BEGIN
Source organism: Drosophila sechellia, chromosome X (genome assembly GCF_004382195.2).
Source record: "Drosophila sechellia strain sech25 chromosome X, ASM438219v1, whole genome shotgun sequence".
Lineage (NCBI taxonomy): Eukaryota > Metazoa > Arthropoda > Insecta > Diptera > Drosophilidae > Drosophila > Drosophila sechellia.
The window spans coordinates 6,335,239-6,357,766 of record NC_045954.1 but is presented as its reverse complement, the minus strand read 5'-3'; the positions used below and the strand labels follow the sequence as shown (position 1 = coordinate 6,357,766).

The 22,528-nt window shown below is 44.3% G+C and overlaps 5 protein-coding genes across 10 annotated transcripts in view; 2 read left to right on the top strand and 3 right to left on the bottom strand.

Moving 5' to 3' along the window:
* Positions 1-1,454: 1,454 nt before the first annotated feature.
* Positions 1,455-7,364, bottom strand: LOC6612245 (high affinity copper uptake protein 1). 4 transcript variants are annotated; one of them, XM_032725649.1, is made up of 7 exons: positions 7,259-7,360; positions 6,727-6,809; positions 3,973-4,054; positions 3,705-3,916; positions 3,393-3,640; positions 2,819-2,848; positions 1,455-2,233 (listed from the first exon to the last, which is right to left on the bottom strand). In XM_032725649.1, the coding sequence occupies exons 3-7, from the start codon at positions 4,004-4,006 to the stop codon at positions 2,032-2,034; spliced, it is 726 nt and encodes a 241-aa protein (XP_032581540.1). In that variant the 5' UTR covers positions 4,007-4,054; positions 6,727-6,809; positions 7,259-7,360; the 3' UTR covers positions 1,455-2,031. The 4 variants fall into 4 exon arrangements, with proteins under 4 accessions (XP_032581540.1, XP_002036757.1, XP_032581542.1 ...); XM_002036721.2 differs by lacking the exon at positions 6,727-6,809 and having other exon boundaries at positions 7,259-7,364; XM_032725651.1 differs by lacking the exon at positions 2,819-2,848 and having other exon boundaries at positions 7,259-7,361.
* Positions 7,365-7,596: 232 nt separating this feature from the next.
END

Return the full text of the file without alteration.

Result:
Source organism: Drosophila sechellia, chromosome X (genome assembly GCF_004382195.2).
Source record: "Drosophila sechellia strain sech25 chromosome X, ASM438219v1, whole genome shotgun sequence".
Lineage (NCBI taxonomy): Eukaryota > Metazoa > Arthropoda > Insecta > Diptera > Drosophilidae > Drosophila > Drosophila sechellia.
The window spans coordinates 6,335,239-6,357,766 of record NC_045954.1 but is presented as its reverse complement, the minus strand read 5'-3'; the positions used below and the strand labels follow the sequence as shown (position 1 = coordinate 6,357,766).

The 22,528-nt window shown below is 44.3% G+C and overlaps 5 protein-coding genes across 10 annotated transcripts in view; 2 read left to right on the top strand and 3 right to left on the bottom strand.

Moving 5' to 3' along the window:
* Positions 1-1,454: 1,454 nt before the first annotated feature.
* Positions 1,455-7,364, bottom strand: LOC6612245 (high affinity copper uptake protein 1). 4 transcript variants are annotated; one of them, XM_032725649.1, is made up of 7 exons: positions 7,259-7,360; positions 6,727-6,809; positions 3,973-4,054; positions 3,705-3,916; positions 3,393-3,640; positions 2,819-2,848; positions 1,455-2,233 (listed from the first exon to the last, which is right to left on the bottom strand). In XM_032725649.1, the coding sequence occupies exons 3-7, from the start codon at positions 4,004-4,006 to the stop codon at positions 2,032-2,034; spliced, it is 726 nt and encodes a 241-aa protein (XP_032581540.1). In that variant the 5' UTR covers positions 4,007-4,054; positions 6,727-6,809; positions 7,259-7,360; the 3' UTR covers positions 1,455-2,031. The 4 variants fall into 4 exon arrangements, with proteins under 4 accessions (XP_032581540.1, XP_002036757.1, XP_032581542.1 ...); XM_002036721.2 differs by lacking the exon at positions 6,727-6,809 and having other exon boundaries at positions 7,259-7,364; XM_032725651.1 differs by lacking the exon at positions 2,819-2,848 and having other exon boundaries at positions 7,259-7,361.
* Positions 7,365-7,596: 232 nt separating this feature from the next.